A vivid and compelling novel about a woman who becomes entangled in an affair with Edgar Allan Poe—at the same time she becomes the unwilling confidante of his much-younger wife.
It is 1845, and Frances Osgood is desperately trying to make a living as a writer in New York; not an easy task for a woman—especially one with two children and a philandering portrait painter as her husband. As Frances tries to sell her work, she finds that editors are only interested in writing similar to that of the new renegade literary sensation Edgar Allan Poe, whose poem, “The Raven” has struck a public nerve.
She meets the handsome and mysterious Poe at a literary party, and the two have an immediate connection. Poe wants Frances to meet with his wife since she claims to be an admirer of her poems, and Frances is curious to see the woman whom Edgar married.
As Frances spends more and more time with the intriguing couple, her intense attraction for Edgar brings her into dangerous territory. And Mrs. Poe, who acts like an innocent child, is actually more manipulative and threatening than she appears. As Frances and Edgar’s passionate affair escalates, Frances must decide whether she can walk away before it’s too late...
Set amidst the fascinating world of New York’s literati, this smart and sexy novel offers a unique view into the life of one of history’s most unforgettable literary figures
I am inexplicably drawn to Edgar Allan Poe. I don’t understand most of his poems, but find myself reading them all the same in an attempt to understand. My absolute favorite work of his is not a poem at all though – it is The Tell Tale Heart. This book was very much like a longer version of that tale, only instead of murder there are secrets and lies.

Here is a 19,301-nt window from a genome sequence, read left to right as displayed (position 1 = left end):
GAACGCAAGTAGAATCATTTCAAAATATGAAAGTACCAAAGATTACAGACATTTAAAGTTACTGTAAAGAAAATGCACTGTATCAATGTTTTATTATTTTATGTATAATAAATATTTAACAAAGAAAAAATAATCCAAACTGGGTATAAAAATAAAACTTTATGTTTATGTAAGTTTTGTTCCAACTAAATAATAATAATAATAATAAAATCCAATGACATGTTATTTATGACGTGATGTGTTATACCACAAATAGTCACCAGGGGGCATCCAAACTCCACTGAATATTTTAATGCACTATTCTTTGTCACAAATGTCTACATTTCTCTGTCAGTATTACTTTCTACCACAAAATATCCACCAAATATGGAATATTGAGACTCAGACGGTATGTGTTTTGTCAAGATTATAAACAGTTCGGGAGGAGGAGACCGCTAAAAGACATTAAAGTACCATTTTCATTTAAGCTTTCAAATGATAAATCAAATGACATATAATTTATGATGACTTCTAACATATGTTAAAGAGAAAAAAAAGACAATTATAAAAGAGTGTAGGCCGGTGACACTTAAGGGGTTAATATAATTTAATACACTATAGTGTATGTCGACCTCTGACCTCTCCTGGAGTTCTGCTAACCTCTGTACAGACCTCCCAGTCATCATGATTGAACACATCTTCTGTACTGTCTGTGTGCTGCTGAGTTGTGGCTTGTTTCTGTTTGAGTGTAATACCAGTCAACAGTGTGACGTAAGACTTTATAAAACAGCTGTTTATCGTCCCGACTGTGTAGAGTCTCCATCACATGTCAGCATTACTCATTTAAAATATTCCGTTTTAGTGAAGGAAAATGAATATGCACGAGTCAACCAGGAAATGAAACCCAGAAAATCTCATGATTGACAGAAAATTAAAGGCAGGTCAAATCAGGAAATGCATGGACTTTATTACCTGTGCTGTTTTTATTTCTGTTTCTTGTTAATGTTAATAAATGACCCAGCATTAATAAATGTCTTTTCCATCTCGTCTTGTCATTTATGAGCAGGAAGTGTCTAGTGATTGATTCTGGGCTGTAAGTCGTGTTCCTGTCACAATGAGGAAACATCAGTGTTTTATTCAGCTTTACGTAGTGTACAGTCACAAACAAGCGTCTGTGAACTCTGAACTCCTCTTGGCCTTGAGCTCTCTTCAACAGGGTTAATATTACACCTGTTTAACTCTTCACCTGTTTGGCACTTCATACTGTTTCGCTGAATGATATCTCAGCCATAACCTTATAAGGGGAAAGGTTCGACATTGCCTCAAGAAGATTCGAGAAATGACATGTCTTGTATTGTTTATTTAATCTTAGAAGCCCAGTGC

I have never been in a similar situation to the tell tale heart, however I can see it in my minds eye as if I am there. The mind is a very interesting thing. It can take us down dark roads we didn’t know we wanted to go down until we were already there breathless to turn back, helpless to do anything but press on. Reading this book was exactly like that. It was dark and scary, exciting and intriguing.
It was very interesting to me to see into the world as it may have been in the late 1800′s / gaslight era and how different, yet strangely similar, society reacted to adultery. The desperation to be viewed as equal to a man in every way by women yet knowing it was not possible (at the time) was palpable. I am constantly reminded through various means how lucky I am to be a woman in this day and age, although I yearn to be able to live in a much older time period. The saying is true then as it is now, and will be in the future: We always want what we don’t have. The hard part of life is finding peace with what you have because if you have ever been so lucky as to get what you want you too may know that in time the want gets tarnished and the need grows dim. Not that I do not believe that happiness exists or that there can be a love between husband and wife the endures. On the contrary, I very much hope that glimmering dream is a possibility. The problem for me is that the most romantic love stories I have ever read are steeped in pain, longing, regret, and tragedy. Any happiness in those stories is always short lived, but much like a star it burns bright when it can and then must fade out of existence. If only we lived as long as stars then our histories brief moments of pure bliss could span centuries. Alas, we are mere mortals and our time here is brief, our happiest times even more brief.
Would that I could be wooed by a simple tale of love that lasts and has no issues, but my twisted mind finds that too simple and improbable. I’ve said it before and I’ll say it again, life is messy and so is love. Thankfully divorce does not hold quite as much negative stigma in this day and age as it did when this story was set. I can’t imagine being forced to endure a loveless marriage simply to “keep up appearances.”
Well done Lynn Cullen, if I had a hat to tip I would.